- George Michell (1995). Architecture and Art of Southern India. Cambridge University Press. ISBN 978-0-521-44110-0.
- George Michell (2000). Hindu Art and Architecture. Thames & Hudson. ISBN 978-0-500-20337-8.
- Habib, Irfan (2007). Medieval India the study of a civilization. National Book Trust, India. p. 49. ISBN 978-81-237-5255-6.CS1 maint: ref=harv (link)
- Kapila Vatsyayan (1997). The Square and the Circle of the Indian Arts. Abhinav Publications. ISBN 978-81-7017-362-5.
- Knut A. Jacobsen; Helene Basu; Angelika Malinar; et al. (2009). Brill's Encyclopedia of Hinduism: Sacred texts, ritual traditions, arts, concepts. Brill Academic. ISBN 978-90-04-17893-9.
- Michael W. Meister; Madhusudan Dhaky (1986). Encyclopaedia of Indian temple architecture. American Institute of Indian Studies. ISBN 978-0-8122-7992-4.
- Monica Juneja (2001). Architecture in Medieval India: Forms, Contexts, Histories. Orient Blackswan. ISBN 978-8178242286.
- Prasanna Kumar Acharya (1996). Hindu Architecture in India and Abroad. Laurier. ISBN 978-81-215-0732-5.
- Prasanna Kumar Acharya (1997). A Dictionary of Hindu Architecture: Treating of Sanskrit Architectural Terms with Illustrative Quotations. Oxford University Press (Reprinted in 1997 by Motilal Banarsidass). ISBN 978-81-7536-113-3.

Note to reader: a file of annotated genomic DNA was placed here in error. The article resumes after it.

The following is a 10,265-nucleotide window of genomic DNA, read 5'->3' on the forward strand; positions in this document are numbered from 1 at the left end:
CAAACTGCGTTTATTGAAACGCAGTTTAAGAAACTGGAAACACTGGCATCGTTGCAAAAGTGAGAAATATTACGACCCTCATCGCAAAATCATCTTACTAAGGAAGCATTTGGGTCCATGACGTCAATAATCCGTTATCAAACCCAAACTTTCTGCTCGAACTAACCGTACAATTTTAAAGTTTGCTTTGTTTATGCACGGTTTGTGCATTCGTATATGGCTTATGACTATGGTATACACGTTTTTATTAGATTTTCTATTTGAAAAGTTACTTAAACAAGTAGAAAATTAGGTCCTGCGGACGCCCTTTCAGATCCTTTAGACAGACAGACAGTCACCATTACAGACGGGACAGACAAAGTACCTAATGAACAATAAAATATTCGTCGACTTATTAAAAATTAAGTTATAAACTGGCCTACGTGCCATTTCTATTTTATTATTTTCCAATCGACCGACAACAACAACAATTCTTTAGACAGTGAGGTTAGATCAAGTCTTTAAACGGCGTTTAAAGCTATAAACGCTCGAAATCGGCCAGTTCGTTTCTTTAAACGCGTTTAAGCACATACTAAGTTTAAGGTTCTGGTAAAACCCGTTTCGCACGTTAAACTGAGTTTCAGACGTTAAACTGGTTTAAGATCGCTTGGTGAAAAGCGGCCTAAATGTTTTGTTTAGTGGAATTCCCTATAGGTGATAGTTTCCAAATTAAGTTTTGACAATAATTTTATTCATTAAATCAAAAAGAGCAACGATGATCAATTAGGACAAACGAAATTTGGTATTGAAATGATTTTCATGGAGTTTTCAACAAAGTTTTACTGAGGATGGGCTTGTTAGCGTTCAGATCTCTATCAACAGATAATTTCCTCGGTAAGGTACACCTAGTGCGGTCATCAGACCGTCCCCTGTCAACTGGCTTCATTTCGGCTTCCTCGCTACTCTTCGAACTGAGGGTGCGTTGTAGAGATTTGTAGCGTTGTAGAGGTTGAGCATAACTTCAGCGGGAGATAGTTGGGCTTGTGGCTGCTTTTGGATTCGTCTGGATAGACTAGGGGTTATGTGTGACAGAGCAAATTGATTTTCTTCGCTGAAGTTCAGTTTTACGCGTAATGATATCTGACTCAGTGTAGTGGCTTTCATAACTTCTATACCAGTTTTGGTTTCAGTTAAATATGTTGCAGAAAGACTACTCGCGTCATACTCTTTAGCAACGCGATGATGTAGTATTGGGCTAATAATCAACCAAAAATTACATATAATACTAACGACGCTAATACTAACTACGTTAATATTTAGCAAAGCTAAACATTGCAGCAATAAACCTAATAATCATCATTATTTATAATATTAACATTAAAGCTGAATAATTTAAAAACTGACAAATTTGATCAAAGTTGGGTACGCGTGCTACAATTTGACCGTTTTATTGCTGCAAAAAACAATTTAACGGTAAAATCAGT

- Prasanna Kumar Acharya (2010). An encyclopaedia of Hindu architecture. Oxford University Press (Republished by Motilal Banarsidass). ISBN 978-81-7536-534-6.
- Roma Chatterjee, ed. (2016), India Art and Architecture in ancient and medieval periods, New Delhi: Publications Division, Ministry of Information and Broadcasting, Government of India, p. 33, ISBN 978-81-230-2080-8
- S.R. Balasubrahmanyam (1975), Middle Chola Temples, Thomson Press, ISBN 978-9060236079
- Stella Kramrisch (1976). The Hindu Temple Volume 1. Motilal Banarsidass. ISBN 978-81-208-0223-0.
- Stella Kramrisch (1979). The Hindu Temple Volume 2. Motilal Banarsidass (Reprinted 1946 Princeton University Press). ISBN 978-81-208-0224-7.
- Stella Snead; Wendy Doniger; George Michell (1989). Animals in Four Worlds: Sculptures from India. University of Chicago Press. ISBN 978-0-226-76726-0.
- T. A. Gopinatha Rao (1993). Elements of Hindu iconography. Motilal Banarsidass. ISBN 978-81-208-0878-2.
- Vinayak Bharne; Krupali Krusche (2014). Rediscovering the Hindu Temple: The Sacred Architecture and Urbanism of India. Cambridge Scholars Publishing. ISBN 978-1-4438-6734-4.
|Wikimedia Commons has media related to Gangaikonda Cholapuram Temple.|